29 July 1993 Thermal damage quantification from tissue birefringence image analysis
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Abstract
Decreased collagen or cardiac muscle birefringence in transmission polarizing microscopy is an observable measure of damaged tissue concentration. Accordingly, monochrome images of thermally damaged tissue exhibiting decreased birefringence provide important information about the tissue thermal history, which is often extremely difficult to measure globally during an experiment. Thus, a damage quantification algorithm based on monochrome tissue images exhibiting decreased values corresponding to estimated temperature distributions. The algorithm consists of initially time-averaging several video frames of the microscopic tissue image to reduce additive noise components and an additional multiplicative correction for optical nonuniformities. Subsequently, morphological close-opening and mean filtering of the tissue image is performed using a unit gain arbitrarily-sized square template, followed by background subtraction and scaling, producing the components required for the damage computation according to the volume fraction kinetic damage model. The algorithm has been applied to tissue images derived from an experimental protocol generating approximately linear thermal gradients along the axis perpendicular to the tissue surface plane and constant temperatures in the plane parallel to the tissue surface. The resulting thermally exposed tissue specimens exhibit decreased birefringence in damaged regions which is quantified and delineated automatically by this algorithm. Give the damage value at a specified tissue position, the temperature was also estimated. These temperature estimates approximate finite difference method numerical models of the experiment.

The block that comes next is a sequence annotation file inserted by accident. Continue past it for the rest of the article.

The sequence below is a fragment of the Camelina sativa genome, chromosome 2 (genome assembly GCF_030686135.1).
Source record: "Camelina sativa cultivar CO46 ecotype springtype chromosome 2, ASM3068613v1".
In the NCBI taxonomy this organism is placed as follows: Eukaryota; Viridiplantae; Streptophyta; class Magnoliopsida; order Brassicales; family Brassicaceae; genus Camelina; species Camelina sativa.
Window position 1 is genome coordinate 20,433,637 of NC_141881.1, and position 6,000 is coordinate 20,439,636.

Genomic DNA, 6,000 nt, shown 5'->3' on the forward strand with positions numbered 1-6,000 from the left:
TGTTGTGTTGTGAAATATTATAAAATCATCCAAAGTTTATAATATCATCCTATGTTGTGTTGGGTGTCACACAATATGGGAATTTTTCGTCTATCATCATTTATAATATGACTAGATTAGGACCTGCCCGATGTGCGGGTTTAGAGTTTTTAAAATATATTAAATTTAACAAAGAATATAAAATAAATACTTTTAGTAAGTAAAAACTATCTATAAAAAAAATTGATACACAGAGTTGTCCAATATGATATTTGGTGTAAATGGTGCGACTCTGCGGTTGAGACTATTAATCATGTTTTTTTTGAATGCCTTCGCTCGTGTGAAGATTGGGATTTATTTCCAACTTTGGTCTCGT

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Tom J. McMurray, Andre Han, John Anthony Pearce, "Thermal damage quantification from tissue birefringence image analysis", Proc. SPIE 1905, Biomedical Image Processing and Biomedical Visualization, (29 July 1993); doi: 10.1117/12.148628; https://doi.org/10.1117/12.148628
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